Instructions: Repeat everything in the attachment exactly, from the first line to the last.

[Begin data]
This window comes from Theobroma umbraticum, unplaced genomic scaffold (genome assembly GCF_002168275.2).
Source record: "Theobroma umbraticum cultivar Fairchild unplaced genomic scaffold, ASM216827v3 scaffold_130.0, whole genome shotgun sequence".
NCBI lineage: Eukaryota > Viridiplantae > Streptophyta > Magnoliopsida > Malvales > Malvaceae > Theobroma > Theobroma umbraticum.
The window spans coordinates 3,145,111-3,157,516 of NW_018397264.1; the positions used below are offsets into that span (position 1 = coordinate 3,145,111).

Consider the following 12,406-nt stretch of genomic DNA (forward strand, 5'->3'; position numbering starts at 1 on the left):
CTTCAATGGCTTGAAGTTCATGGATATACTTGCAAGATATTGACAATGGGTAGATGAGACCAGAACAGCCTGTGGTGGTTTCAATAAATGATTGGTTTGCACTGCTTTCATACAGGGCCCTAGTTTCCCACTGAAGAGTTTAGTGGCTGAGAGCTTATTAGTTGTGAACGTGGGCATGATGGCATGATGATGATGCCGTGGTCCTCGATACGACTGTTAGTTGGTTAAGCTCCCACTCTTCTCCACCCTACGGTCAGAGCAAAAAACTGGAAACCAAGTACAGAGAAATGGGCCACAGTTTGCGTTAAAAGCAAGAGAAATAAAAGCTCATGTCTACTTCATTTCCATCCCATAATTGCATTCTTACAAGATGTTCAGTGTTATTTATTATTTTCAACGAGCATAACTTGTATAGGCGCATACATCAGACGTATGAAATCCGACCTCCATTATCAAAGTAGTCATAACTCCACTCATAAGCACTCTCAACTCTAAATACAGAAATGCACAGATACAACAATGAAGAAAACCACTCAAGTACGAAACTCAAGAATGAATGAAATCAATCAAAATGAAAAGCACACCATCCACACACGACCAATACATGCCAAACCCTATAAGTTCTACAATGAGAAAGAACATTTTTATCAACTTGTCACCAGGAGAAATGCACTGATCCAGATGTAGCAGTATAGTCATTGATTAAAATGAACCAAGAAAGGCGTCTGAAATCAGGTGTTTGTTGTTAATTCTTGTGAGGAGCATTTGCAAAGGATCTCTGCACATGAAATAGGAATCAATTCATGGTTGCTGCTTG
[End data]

This window comes from Theobroma umbraticum, unplaced genomic scaffold (genome assembly GCF_002168275.2).
Source record: "Theobroma umbraticum cultivar Fairchild unplaced genomic scaffold, ASM216827v3 scaffold_130.0, whole genome shotgun sequence".
NCBI lineage: Eukaryota > Viridiplantae > Streptophyta > Magnoliopsida > Malvales > Malvaceae > Theobroma > Theobroma umbraticum.
The window spans coordinates 3,145,111-3,157,516 of NW_018397264.1; the positions used below are offsets into that span (position 1 = coordinate 3,145,111).

Consider the following 12,406-nt stretch of genomic DNA (forward strand, 5'->3'; position numbering starts at 1 on the left):
CTTCAATGGCTTGAAGTTCATGGATATACTTGCAAGATATTGACAATGGGTAGATGAGACCAGAACAGCCTGTGGTGGTTTCAATAAATGATTGGTTTGCACTGCTTTCATACAGGGCCCTAGTTTCCCACTGAAGAGTTTAGTGGCTGAGAGCTTATTAGTTGTGAACGTGGGCATGATGGCATGATGATGATGCCGTGGTCCTCGATACGACTGTTAGTTGGTTAAGCTCCCACTCTTCTCCACCCTACGGTCAGAGCAAAAAACTGGAAACCAAGTACAGAGAAATGGGCCACAGTTTGCGTTAAAAGCAAGAGAAATAAAAGCTCATGTCTACTTCATTTCCATCCCATAATTGCATTCTTACAAGATGTTCAGTGTTATTTATTATTTTCAACGAGCATAACTTGTATAGGCGCATACATCAGACGTATGAAATCCGACCTCCATTATCAAAGTAGTCATAACTCCACTCATAAGCACTCTCAACTCTAAATACAGAAATGCACAGATACAACAATGAAGAAAACCACTCAAGTACGAAACTCAAGAATGAATGAAATCAATCAAAATGAAAAGCACACCATCCACACACGACCAATACATGCCAAACCCTATAAGTTCTACAATGAGAAAGAACATTTTTATCAACTTGTCACCAGGAGAAATGCACTGATCCAGATGTAGCAGTATAGTCATTGATTAAAATGAACCAAGAAAGGCGTCTGAAATCAGGTGTTTGTTGTTAATTCTTGTGAGGAGCATTTGCAAAGGATCTCTGCACATGAAATAGGAATCAATTCATGGTTGCTGCTTG